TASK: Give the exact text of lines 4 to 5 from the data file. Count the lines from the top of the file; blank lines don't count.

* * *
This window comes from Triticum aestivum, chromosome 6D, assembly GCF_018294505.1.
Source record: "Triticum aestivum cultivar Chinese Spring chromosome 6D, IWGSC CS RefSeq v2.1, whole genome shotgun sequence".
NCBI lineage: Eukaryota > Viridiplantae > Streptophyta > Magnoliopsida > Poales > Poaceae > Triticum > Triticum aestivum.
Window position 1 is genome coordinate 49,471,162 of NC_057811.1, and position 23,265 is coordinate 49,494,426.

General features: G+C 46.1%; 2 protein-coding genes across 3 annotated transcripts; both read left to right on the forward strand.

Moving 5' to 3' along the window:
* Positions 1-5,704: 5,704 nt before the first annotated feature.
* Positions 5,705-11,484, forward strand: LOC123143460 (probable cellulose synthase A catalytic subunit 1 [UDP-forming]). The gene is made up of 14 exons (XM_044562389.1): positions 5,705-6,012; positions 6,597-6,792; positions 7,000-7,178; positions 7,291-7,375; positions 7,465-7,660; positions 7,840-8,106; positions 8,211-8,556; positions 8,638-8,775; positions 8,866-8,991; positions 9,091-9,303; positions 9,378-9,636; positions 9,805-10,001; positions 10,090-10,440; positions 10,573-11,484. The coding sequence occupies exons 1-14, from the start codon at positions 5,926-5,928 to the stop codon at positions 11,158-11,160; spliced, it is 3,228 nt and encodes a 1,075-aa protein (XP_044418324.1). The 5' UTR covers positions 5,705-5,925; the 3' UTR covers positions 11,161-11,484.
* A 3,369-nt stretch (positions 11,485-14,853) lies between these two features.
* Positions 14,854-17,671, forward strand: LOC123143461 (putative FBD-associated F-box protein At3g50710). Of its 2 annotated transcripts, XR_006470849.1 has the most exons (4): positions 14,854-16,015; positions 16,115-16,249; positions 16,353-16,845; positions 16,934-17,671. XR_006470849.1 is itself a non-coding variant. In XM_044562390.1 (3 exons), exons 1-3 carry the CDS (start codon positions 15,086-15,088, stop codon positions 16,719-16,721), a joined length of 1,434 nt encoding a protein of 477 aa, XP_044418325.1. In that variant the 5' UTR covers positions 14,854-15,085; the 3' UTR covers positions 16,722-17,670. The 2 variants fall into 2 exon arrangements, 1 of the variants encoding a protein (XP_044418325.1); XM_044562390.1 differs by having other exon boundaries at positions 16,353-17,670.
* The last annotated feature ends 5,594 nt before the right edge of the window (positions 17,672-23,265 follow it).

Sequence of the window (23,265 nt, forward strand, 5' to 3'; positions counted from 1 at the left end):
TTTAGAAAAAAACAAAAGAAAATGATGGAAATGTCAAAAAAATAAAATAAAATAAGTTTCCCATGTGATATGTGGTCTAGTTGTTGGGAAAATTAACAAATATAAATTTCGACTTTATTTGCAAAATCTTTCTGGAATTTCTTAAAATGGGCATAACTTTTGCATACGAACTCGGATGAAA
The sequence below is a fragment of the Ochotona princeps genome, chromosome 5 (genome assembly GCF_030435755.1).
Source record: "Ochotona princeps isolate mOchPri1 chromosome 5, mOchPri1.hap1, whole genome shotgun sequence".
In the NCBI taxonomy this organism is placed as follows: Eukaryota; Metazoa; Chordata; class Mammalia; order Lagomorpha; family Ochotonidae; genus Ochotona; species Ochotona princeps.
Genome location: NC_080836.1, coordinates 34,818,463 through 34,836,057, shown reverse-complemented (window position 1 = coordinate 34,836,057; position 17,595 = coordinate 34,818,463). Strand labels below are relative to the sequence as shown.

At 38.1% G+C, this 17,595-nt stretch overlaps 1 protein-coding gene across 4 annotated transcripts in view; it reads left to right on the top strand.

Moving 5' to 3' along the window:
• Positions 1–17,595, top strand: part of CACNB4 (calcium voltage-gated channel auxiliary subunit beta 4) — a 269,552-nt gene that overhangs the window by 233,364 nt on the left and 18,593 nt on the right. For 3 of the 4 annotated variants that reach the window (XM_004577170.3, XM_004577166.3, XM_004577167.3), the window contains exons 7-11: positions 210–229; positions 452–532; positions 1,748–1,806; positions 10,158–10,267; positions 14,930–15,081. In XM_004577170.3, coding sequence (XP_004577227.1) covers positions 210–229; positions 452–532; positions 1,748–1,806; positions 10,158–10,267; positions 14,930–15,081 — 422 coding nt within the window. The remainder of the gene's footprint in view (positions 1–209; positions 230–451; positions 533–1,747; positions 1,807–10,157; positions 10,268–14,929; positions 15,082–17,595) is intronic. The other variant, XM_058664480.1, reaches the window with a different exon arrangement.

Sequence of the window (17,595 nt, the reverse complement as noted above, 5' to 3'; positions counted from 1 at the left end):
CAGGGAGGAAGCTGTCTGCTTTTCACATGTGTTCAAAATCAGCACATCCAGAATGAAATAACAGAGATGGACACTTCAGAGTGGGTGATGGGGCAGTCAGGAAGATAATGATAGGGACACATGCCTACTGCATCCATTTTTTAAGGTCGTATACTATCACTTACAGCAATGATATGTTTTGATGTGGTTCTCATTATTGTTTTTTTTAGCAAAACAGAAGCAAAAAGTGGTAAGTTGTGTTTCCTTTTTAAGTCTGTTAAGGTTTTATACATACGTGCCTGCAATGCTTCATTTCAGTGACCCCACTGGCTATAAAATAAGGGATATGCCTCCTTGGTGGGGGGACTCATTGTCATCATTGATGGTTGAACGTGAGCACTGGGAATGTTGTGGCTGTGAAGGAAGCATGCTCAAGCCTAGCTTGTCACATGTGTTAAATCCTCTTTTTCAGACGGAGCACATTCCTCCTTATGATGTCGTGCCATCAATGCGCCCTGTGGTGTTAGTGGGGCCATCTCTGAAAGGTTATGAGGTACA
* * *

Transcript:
Window position 1 is genome coordinate 49,471,162 of NC_057811.1, and position 23,265 is coordinate 49,494,426.

General features: G+C 46.1%; 2 protein-coding genes across 3 annotated transcripts; both read left to right on the forward strand.